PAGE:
Digital Service is not about technology

There’s an old joke that the hardest problem in programming is naming things. We rarely talk about why. I suggest it’s because naming things is the crucial point of contact between our two audiences. We write code for both people and machines. Machines don’t care about naming except that it be consistent. People, on the other hand, want words to signify to realities outside the code itself. The next programmer to read my code is my audience too, and I need my word choices to signify to their nuanced and lived understanding of the problem we are trying to solve with the code. This is one example of why I have often said that computers are easy and people are hard.

I’ve spent the last five years of my professional life in and around governments. One of the results of that time has been a lot of thinking about the words my colleagues and I use to describe the work we do. So far, the least bad words we’ve found are “Digital Service.” We are not satisfied with those words, because they still confuse some people that we work with. Still, they are accurate, and until we find something better, we’ll probably stick with them. Here’s how I define them.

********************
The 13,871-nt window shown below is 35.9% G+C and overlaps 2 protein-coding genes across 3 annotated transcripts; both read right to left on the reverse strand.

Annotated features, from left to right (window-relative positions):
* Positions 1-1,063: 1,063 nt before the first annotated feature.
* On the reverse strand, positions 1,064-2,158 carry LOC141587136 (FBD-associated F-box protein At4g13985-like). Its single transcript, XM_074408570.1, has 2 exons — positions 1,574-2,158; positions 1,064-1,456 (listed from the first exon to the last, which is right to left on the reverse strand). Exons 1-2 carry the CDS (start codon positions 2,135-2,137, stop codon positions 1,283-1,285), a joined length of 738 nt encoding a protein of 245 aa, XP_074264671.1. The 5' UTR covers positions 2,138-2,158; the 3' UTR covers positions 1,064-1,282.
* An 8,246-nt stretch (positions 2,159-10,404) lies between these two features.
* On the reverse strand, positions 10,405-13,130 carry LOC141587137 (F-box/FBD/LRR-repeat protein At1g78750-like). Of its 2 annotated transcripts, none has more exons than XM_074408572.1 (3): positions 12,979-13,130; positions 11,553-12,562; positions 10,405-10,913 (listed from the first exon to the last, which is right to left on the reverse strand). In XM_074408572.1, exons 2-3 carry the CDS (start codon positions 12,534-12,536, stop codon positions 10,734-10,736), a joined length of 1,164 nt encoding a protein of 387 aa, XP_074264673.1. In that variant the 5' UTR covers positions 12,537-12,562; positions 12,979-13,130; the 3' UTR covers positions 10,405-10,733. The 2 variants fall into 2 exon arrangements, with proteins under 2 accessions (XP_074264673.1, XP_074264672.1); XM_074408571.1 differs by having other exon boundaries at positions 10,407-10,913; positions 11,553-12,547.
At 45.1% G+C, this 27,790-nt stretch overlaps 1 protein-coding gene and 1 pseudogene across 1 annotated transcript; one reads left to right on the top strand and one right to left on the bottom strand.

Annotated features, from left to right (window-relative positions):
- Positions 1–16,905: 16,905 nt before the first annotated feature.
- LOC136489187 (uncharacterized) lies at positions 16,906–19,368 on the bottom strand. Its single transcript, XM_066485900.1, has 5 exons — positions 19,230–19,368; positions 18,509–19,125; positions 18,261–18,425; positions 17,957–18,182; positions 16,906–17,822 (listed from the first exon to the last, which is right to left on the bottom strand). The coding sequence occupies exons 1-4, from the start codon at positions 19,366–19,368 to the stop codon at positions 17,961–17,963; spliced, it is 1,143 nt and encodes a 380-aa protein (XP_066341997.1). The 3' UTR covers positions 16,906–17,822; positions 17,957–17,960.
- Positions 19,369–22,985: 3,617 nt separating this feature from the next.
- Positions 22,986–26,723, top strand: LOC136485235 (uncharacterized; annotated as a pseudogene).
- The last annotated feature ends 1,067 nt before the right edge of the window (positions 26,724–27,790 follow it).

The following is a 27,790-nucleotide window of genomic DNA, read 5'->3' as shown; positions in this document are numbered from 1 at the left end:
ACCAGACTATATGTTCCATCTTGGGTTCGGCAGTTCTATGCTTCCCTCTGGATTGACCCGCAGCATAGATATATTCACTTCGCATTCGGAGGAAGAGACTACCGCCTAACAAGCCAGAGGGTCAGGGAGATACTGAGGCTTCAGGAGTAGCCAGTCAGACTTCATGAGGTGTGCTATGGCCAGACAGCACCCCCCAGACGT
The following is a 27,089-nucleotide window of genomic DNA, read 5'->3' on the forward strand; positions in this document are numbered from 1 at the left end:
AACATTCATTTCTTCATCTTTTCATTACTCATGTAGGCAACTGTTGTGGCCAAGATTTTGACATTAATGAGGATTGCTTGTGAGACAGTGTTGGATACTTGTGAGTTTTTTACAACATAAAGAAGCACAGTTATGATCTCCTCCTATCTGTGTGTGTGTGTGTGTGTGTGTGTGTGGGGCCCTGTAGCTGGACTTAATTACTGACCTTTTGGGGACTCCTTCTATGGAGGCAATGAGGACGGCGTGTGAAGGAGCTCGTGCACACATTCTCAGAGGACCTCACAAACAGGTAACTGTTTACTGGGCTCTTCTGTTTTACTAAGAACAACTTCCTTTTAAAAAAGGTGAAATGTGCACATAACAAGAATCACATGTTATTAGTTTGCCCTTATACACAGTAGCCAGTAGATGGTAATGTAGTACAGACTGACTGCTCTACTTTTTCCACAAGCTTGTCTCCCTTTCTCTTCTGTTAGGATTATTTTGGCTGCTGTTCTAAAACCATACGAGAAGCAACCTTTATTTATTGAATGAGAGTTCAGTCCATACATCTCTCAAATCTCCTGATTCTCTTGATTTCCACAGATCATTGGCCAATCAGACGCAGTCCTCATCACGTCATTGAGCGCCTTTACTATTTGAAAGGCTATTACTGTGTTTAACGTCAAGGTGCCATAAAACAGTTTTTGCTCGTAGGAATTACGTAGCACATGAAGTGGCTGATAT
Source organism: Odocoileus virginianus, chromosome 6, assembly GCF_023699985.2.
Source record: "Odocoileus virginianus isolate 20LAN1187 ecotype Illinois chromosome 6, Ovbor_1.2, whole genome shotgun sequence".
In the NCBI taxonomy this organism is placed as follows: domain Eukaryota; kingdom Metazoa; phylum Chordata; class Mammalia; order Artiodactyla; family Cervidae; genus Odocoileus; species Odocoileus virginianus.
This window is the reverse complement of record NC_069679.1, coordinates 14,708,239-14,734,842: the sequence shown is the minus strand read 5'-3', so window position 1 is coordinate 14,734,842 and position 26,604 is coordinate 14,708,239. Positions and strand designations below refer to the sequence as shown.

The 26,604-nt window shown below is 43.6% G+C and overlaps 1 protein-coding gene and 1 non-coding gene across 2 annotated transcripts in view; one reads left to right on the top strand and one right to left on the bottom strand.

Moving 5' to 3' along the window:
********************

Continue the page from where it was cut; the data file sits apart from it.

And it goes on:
Digital Service (initial cap, singular, not services) is a specific form of public (government) service designed to bring people with skills and experience with modern information technology from the private sector into the public sector for limited lengths of time. The two goals are modernizing the way government services are designed and delivered, and exposing a particular talent pool to the experience of public service. Digital Service is an idea similar to the Peace Corps or AmeriCorps.

I rigorously avoid the phrase “digital services” because it confuses folks who, when they hear the words “digital” or “technology” immediately place it in the mental category of the nerds/geeks down in the basement who you call when your printer won’t print or your computer won’t start. That’s digital services. Some of those nerds may leave the basement and join a Digital Service and day-to-day use the same skills, but their efforts are directed in a different strategic way.

Because Digital Service is not really about technology. It’s about changing organizational process.

The Digital Service mindset says: governments should begin with understanding what their constituents need and want, and deliver those services in the most constituent-friendly way possible. If constituents needed and wanted tax forms delivered to them on stone tablets, then the Digital Service approach would be to (a) identify that need and (b) work with other public servants to deliver it in the best way that they can. The word “Digital” describes the field in which these public servants have honed their skills, not necessarily the means by which they serve.

Now of course it just so happens that most constituents prefer mobile electronic devices over stone tablets, so it’s quite convenient that those same people committed to meeting constituent needs also happen to be fluent in digital technology.